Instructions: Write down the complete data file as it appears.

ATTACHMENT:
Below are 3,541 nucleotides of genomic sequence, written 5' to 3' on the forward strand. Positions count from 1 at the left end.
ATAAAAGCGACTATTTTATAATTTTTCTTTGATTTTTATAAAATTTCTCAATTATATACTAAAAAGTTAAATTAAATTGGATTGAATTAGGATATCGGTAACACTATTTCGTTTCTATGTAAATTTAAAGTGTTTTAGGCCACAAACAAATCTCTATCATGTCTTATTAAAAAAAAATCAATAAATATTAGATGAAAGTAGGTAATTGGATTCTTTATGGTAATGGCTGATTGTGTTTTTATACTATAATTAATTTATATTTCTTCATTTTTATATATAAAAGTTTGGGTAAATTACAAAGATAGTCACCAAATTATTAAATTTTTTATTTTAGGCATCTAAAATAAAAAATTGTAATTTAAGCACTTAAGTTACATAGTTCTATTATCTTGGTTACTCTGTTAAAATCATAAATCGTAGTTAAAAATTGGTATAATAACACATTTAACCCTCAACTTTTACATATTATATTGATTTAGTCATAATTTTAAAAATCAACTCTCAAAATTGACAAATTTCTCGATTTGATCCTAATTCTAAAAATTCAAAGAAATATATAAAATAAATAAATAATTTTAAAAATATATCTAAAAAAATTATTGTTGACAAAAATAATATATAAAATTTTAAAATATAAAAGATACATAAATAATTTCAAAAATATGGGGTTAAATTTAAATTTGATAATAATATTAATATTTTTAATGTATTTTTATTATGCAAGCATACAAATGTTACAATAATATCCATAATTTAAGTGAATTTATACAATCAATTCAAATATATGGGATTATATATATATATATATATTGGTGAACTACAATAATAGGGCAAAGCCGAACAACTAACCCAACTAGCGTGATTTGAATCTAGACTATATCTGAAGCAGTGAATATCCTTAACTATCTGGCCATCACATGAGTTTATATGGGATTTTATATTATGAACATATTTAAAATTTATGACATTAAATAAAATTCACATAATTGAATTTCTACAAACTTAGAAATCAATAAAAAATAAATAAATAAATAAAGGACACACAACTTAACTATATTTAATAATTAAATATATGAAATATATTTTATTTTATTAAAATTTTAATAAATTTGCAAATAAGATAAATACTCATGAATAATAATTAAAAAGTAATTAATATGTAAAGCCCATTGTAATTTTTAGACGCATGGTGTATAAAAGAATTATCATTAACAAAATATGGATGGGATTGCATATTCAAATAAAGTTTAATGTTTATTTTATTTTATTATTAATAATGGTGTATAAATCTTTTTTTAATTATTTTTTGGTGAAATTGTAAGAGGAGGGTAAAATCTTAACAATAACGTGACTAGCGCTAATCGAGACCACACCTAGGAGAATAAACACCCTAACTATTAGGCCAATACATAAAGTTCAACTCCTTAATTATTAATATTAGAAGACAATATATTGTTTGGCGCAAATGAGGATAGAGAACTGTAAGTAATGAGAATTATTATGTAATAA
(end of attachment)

Below are 3,541 nucleotides of genomic sequence, written 5' to 3' on the forward strand. Positions count from 1 at the left end.
ATAAAAGCGACTATTTTATAATTTTTCTTTGATTTTTATAAAATTTCTCAATTATATACTAAAAAGTTAAATTAAATTGGATTGAATTAGGATATCGGTAACACTATTTCGTTTCTATGTAAATTTAAAGTGTTTTAGGCCACAAACAAATCTCTATCATGTCTTATTAAAAAAAAATCAATAAATATTAGATGAAAGTAGGTAATTGGATTCTTTATGGTAATGGCTGATTGTGTTTTTATACTATAATTAATTTATATTTCTTCATTTTTATATATAAAAGTTTGGGTAAATTACAAAGATAGTCACCAAATTATTAAATTTTTTATTTTAGGCATCTAAAATAAAAAATTGTAATTTAAGCACTTAAGTTACATAGTTCTATTATCTTGGTTACTCTGTTAAAATCATAAATCGTAGTTAAAAATTGGTATAATAACACATTTAACCCTCAACTTTTACATATTATATTGATTTAGTCATAATTTTAAAAATCAACTCTCAAAATTGACAAATTTCTCGATTTGATCCTAATTCTAAAAATTCAAAGAAATATATAAAATAAATAAATAATTTTAAAAATATATCTAAAAAAATTATTGTTGACAAAAATAATATATAAAATTTTAAAATATAAAAGATACATAAATAATTTCAAAAATATGGGGTTAAATTTAAATTTGATAATAATATTAATATTTTTAATGTATTTTTATTATGCAAGCATACAAATGTTACAATAATATCCATAATTTAAGTGAATTTATACAATCAATTCAAATATATGGGATTATATATATATATATATATTGGTGAACTACAATAATAGGGCAAAGCCGAACAACTAACCCAACTAGCGTGATTTGAATCTAGACTATATCTGAAGCAGTGAATATCCTTAACTATCTGGCCATCACATGAGTTTATATGGGATTTTATATTATGAACATATTTAAAATTTATGACATTAAATAAAATTCACATAATTGAATTTCTACAAACTTAGAAATCAATAAAAAATAAATAAATAAATAAAGGACACACAACTTAACTATATTTAATAATTAAATATATGAAATATATTTTATTTTATTAAAATTTTAATAAATTTGCAAATAAGATAAATACTCATGAATAATAATTAAAAAGTAATTAATATGTAAAGCCCATTGTAATTTTTAGACGCATGGTGTATAAAAGAATTATCATTAACAAAATATGGATGGGATTGCATATTCAAATAAAGTTTAATGTTTATTTTATTTTATTATTAATAATGGTGTATAAATCTTTTTTTAATTATTTTTTGGTGAAATTGTAAGAGGAGGGTAAAATCTTAACAATAACGTGACTAGCGCTAATCGAGACCACACCTAGGAGAATAAACACCCTAACTATTAGGCCAATACATAAAGTTCAACTCCTTAATTATTAATATTAGAAGACAATATATTGTTTGGCGCAAATGAGGATAGAGAACTGTAAGTAATGAGAATTATTATGTAATAA